The clinical and demographic characteristic of our patients were mostly in agreement with those previously described in the literature, except for the gender ratio of the affected patients which were roughly the same in our series. Based on our criteria for favorable clinical response, the success rate was determined to be 84.6% which correlates well with the parental satisfaction levels and the VAS scores. Although we had a mean duration of therapy as 11.2 months here, a consensus on the ideal duration of treatment required is not established. The authors have variably suggested to continue propranolol for 6 months duration, for at least the 1st year of life when the proliferation phase is mostly over, to complete resolution of the lesion. In our experience, if the response to therapy has plateaued for 2 months after a treatment period of at least 6 months, regardless of the age at initiation, continuing it probably will not shrink it any further. But if the response is ongoing after 6 months, then the treatment should be continued till complete resolution or to the point of no further improvement. We have not had any rebounds or recurrences in the patients in this series after cessation of therapy thus far, but then some of them were on propranolol till recently. Tapering the dosage before cessation is perhaps one reason for this effect. Another reason could be that when the medication was started in infancy, we made sure not to withdraw it in the 1st year of life if there has been a response.
Location of the lesion was noted to be a significant factor affecting the therapeutic outcome in this study. Similar to some previous reports,, the outcomes were better for the lesions in the head and neck region. The statistical analyses here revealed favorable responses that were uniformly higher at every stage (the mean percentage reduction at 6 months being 71.8 ± 12.6 for the head and neck group against 51.7 ± 11.3 for the other sites). The parental satisfaction and VAS were also noted to be favorable as would be expected. It has been suggested that propranolol exerts its effect as a nonselective β-adrenergic receptor (β2-AR) blocker that inhibits the cell growth and induces cell apoptosis of the endothelial cells. The effect of location on the therapeutic outcome and treatment duration may be due to possible differences in β2-AR expression reportedly. Perhaps, in this cohort of noncephalic group with suboptimal response, the second-line treatment options such as corticosteroids, vincristine, interferons, and surgical intervention should be considered.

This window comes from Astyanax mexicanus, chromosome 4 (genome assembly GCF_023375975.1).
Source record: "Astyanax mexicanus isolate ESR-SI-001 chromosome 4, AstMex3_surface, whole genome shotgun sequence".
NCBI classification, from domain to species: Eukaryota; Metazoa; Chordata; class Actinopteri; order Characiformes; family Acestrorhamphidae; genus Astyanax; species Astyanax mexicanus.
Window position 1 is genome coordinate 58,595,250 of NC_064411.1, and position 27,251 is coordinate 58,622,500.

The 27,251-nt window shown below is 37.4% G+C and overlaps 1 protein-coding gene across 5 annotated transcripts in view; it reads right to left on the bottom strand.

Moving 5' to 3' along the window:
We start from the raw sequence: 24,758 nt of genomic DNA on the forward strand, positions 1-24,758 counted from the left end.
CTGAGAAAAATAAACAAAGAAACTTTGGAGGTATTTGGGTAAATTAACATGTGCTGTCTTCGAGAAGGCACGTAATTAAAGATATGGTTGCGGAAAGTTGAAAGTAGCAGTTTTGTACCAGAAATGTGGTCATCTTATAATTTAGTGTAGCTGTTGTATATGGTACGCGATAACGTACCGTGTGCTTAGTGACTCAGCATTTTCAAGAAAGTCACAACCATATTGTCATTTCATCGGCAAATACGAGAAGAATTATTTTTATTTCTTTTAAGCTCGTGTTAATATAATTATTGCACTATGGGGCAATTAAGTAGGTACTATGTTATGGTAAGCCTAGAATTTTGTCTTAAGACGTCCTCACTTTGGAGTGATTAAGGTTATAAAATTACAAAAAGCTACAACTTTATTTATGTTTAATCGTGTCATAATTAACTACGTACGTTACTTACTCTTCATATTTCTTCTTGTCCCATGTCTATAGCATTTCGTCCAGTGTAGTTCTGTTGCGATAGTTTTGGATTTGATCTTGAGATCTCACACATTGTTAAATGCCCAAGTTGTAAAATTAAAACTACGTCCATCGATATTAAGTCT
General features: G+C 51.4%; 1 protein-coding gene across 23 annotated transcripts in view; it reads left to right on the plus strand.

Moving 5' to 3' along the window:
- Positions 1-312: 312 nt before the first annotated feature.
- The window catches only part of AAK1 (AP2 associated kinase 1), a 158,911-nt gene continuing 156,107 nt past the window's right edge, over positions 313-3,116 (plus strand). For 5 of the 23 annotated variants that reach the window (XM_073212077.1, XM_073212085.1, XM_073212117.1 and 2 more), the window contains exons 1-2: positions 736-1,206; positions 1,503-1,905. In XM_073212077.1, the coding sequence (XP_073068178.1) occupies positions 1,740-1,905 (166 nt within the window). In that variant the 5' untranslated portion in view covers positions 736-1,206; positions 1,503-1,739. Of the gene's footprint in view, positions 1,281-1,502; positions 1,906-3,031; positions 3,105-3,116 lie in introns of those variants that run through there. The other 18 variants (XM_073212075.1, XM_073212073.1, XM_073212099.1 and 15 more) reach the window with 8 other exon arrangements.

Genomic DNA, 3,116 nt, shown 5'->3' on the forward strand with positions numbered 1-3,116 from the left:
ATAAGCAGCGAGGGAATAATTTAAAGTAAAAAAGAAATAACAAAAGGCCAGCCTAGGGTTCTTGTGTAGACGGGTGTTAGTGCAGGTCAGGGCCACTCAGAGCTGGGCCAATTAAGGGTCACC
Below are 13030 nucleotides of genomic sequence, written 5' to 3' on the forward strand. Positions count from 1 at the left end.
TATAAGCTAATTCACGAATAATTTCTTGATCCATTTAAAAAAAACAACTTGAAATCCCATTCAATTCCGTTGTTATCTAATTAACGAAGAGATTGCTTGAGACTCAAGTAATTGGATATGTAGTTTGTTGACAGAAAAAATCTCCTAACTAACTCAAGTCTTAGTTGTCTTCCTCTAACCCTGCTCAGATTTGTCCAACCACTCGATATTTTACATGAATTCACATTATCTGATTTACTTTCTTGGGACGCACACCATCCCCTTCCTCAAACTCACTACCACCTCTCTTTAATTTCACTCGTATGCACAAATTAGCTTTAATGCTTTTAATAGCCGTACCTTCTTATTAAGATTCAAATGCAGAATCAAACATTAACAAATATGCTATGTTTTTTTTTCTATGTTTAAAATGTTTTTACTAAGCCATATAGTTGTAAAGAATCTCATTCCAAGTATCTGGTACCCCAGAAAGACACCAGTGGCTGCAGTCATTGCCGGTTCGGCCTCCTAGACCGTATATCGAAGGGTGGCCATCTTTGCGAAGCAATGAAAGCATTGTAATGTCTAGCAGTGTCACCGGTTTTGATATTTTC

Increased response rate in infants was also noted if the treatment began earlier than later. The group aged 0–6 months had higher resolution rates (percentage reduction wise) than the older groups. Besides, it was more evident in the cephalic subset. Further, we observed that the 0–6 months group required shorter treatment duration overall. For the cohort above 2 years, the percentage reduction in size was lower at 36.25 ± 7.3 in the cephalic lesions and 23.2 ± 8.2 in noncephalic lesions. This trend of better response in the proliferative phase when compared with involution phase (above 2 years) was also described previously., Zhang et al. propose estrogen to be the critical factor that promotes angiogenesis through estrogen receptor α that in turn upregulates the expression of vascular endothelial growth factor A (VEGF-A) in the hemangioma-derived stem cell leading to proliferation of IHs. Propranolol inhibits this angiogenesis by downregulating the expression of VEGF. It is important therefore to not miss the window of opportunity during this critical period of early proliferation to intervene and prevent potential permanent sequelae, particularly in the cosmetically sensitive head-and-neck region. Especially when there are increasing reports of safety and efficacy of β-blockers and we become more comfortable with its use in very young infants.,, Notwithstanding this trend, propranolol is still useful as a first-line therapy at any age due to its long-term effect, namely, induction of apoptosis, that helps in regression of the IHs during the involution phase.
The authors have used multiple and variable outcome measure to assess resolution of lesions. Since no objective laboratory value or other measures are established to determine size changes, investigators have developed multiple methods. A variety of scales, such as percentage change, mean change, VAS, have been used previously. Clearly, no single measure can be considered better than the other, though an objective parameter is desirable for comparisons. In this study, therefore, we have used a combination of subjective and objective outcome measures such as percentage reduction based on dimensions, VAS score, and parental satisfaction levels. Our success rate in this series has been 84.6% which is comparable with reported studies. A recent meta-analysis demonstrated an overall response rate of propranolol in IHs as 98% with a range of 82%–100%. Similar efficacy has also been observed in a large prospective study by Hermans et al. Price et al. determined a successful outcome as 81% in 59 patients (hemangioma clearance of 75% or more) over a mean duration of 7.9 months, by correlating percentage decrease in volume, cosmetically acceptable result by parent/physician, and a lack of need for further treatment. Talaat et al. reported 75% clearance in 75% and >50% clearance in 94% of their 80 cases with IH in 5–8 months (mean, 6.53 ± 0.75).